Rural-to-urban migration...

    • Jane Golley and Sherry Tao Kong

      During the six decades of the People’s Republic, China has made great achievements in raising national average standards of educational quality and attainment. These achievements have, however, been distributed unevenly across the country. According to one recent study, by the late 2000s, while more than 90 per cent of primary school students in rural China went on to junior high, less than 20 per cent made it through to high school, with a mere 1.3 per cent entering tertiary-level education. As a result, children born in Beijing, Shanghai or Tianjin were 35 times more likely to attend college than children...

    • Funing Zhong and Jing Xiang

      Rural–urban migration and labour mobility are major drivers of China’s recent economic growth. Despite the importance of migration to China’s continuing economic success there have been few attempts to understand what is happening on the ground.¹ This chapter will look at questions such as how and to what extent China still enjoys the benefits of large-scale internal migration after three decades, and the extent of rising wages in rural areas. Parallel with these questions, the negative impacts of long-term large-scale migration on agriculture and predictions for the future of the rural labor force will be discussed.

      The futures of...

    • Andrew Watson

      Rapid growth and structural reforms since 1978 have transformed the economic and social basis of China’s welfare system. A sedentary population serviced through the unit of employment has been replaced with a mobile labour force, a market economy and greater reliance on user-pays principles. Until the 1980s, China’s welfare provision was based on the planned economy model, whereby the employer was responsible for all aspects of the employee’s welfare, including old-age retirement income. In urban areas this revolved around the work unit—be it enterprise or government organisation—and in the countryside the people’s communes provided for their members (Dixon...

    • Zhiyun Zhao and Chaofeng Yang

      Since the reform and opening up, the growth mode of China’s economy has essentially featured a heavy reliance on investment and exports and intense input of low-cost resources and factors. Such a mode was reasonable to some extent when China lagged behind in economic development and its economic aggregate accounted for a relatively small proportion of the world economy. With China’s continuous economic growth, however, the costs of this growth mode have become increasingly large, including resource depletion, environmental damage, a gradually widening wealth gap, significantly increased social conflicts and more frequent international trade friction. The international financial crisis and...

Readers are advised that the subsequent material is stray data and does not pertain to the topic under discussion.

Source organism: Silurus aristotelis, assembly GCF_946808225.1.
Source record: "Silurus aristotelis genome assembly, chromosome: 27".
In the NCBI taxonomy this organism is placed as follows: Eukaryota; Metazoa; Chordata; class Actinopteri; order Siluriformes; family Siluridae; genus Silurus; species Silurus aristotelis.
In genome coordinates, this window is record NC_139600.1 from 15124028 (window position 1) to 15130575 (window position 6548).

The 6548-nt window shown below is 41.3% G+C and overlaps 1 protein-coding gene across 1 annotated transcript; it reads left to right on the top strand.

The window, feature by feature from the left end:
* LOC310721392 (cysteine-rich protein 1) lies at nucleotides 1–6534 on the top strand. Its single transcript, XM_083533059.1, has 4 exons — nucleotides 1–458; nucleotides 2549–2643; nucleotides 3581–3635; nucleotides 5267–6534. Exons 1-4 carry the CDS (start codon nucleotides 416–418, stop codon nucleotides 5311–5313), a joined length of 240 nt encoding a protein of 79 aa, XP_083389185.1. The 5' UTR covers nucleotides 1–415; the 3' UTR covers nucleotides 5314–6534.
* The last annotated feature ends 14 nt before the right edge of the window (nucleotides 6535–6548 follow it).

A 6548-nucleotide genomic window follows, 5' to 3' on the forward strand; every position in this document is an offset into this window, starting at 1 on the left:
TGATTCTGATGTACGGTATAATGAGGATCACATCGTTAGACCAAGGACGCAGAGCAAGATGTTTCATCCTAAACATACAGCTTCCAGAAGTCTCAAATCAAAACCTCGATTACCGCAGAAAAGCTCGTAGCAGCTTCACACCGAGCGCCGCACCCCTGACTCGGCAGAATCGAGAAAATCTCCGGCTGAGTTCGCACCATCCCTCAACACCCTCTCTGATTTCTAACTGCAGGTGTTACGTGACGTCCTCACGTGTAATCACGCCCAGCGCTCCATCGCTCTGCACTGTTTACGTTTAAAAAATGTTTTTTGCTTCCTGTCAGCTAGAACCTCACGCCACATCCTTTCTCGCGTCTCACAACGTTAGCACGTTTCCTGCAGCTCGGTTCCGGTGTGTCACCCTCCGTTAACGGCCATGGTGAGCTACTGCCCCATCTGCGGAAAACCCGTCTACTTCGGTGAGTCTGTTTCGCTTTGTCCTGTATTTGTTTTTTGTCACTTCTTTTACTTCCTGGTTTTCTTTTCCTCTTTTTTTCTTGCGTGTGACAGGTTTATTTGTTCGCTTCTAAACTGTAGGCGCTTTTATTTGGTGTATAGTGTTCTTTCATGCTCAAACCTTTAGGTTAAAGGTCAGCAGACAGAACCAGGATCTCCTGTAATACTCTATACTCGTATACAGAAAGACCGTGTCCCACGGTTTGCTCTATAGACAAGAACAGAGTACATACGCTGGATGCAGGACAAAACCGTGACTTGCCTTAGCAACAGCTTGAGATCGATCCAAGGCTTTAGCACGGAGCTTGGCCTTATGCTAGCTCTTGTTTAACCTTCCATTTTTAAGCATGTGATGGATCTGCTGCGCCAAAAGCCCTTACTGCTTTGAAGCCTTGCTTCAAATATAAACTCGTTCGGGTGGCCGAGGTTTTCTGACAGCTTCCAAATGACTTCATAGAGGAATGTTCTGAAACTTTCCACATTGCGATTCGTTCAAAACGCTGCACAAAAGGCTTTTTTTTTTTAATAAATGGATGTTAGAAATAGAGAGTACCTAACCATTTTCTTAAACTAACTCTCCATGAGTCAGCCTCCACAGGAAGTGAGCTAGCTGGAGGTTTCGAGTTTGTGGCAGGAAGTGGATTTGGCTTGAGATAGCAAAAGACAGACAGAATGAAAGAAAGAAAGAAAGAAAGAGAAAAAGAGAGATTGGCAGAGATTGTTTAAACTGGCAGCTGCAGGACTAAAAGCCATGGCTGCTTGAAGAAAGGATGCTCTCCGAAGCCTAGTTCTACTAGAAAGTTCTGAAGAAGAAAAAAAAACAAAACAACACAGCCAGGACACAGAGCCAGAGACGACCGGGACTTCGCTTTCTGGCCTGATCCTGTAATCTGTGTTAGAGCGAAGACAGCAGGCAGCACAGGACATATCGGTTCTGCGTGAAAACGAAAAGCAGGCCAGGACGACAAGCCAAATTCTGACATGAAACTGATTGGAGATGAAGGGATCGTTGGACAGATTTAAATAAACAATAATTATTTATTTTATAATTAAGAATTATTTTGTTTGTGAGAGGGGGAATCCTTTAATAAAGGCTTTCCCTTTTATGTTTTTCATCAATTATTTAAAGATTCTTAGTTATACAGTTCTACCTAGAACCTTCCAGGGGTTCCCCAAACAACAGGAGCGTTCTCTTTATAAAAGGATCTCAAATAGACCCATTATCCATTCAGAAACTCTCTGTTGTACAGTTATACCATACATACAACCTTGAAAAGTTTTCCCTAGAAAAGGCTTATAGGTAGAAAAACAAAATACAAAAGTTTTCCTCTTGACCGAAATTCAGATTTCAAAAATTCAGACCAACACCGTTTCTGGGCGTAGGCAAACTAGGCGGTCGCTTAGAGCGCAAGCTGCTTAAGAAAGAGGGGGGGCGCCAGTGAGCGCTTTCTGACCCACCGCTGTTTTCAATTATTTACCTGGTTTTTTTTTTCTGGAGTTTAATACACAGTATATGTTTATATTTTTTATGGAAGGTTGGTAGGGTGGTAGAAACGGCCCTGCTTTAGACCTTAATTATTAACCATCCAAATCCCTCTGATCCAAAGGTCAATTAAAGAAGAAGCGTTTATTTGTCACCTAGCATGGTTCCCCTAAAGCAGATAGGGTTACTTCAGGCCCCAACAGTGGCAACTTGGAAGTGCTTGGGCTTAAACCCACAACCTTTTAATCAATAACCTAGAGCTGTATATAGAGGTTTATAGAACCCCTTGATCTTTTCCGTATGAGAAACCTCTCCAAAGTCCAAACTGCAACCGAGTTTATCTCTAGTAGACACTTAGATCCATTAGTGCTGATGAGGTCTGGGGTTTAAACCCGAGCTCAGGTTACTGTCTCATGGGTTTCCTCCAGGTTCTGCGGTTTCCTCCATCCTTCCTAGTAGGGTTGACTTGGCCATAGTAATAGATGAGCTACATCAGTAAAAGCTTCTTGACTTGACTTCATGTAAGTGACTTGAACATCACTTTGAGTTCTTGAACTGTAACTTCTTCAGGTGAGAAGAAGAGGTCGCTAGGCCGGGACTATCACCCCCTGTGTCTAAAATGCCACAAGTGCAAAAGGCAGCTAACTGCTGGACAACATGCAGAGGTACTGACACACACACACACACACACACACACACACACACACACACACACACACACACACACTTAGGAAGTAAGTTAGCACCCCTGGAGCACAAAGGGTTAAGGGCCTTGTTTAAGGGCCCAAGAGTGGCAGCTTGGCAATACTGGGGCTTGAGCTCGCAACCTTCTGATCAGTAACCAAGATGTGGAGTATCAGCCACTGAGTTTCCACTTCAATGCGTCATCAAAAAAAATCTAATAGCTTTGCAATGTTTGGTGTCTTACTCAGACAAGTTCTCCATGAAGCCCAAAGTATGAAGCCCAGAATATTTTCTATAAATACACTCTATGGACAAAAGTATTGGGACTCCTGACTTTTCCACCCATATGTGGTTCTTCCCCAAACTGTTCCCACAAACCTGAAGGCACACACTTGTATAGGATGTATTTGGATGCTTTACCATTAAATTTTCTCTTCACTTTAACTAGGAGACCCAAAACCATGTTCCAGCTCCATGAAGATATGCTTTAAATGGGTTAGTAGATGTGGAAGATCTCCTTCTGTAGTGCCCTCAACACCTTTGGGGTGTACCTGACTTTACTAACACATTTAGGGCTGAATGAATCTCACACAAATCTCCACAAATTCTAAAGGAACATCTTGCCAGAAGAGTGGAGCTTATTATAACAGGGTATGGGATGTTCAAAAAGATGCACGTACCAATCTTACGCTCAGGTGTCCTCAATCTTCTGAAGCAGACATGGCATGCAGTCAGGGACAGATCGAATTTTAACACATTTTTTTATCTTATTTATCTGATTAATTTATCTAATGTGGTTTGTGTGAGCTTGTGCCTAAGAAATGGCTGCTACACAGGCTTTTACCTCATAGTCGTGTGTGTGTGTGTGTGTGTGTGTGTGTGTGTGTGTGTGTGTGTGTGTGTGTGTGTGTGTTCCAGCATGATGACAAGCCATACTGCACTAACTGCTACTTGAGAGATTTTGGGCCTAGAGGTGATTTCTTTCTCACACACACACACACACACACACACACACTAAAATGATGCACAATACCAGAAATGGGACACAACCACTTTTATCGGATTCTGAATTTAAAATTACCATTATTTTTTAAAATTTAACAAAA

• Hong Yang, Zhuoying Zhang and Minjun Shi

      With the astonishing speed of its economic growth during the past four decades, China has made unprecedented progress in national development and improvements in the living standard of its people. Alongside this achievement, however, there has been a continued intensification of water shortages and deterioration of water quality. Between 1980 and 2010, total water use increased by 35.8. per cent, from 443.7 billion cubic metres to 602.2 billion cu m (Liu and Chen 2001; MWR 1997–2010). Total industry and household wastewater discharge doubled during the same period.

      China’s water endowments are, overall, unfavourable. Average water resources per capita are...

    • ZhongXiang Zhang

      China was the world’s second-largest carbon emitter behind the United States for years. On the trends of the 1980s and 1990s, the US Energy Information Administration (USEIA 2004) estimated that China’s carbon dioxide emissions would not catch up with those of the United States until 2030. China’s energy use has surged, however, since the turn of this century, almost doubling between 2000 and 2007. Despite similar rates of real economic growth, the rate of growth in China’s energy use during this period was more than twice that of the last two decades of the twentieth century (NBS 2009). As a...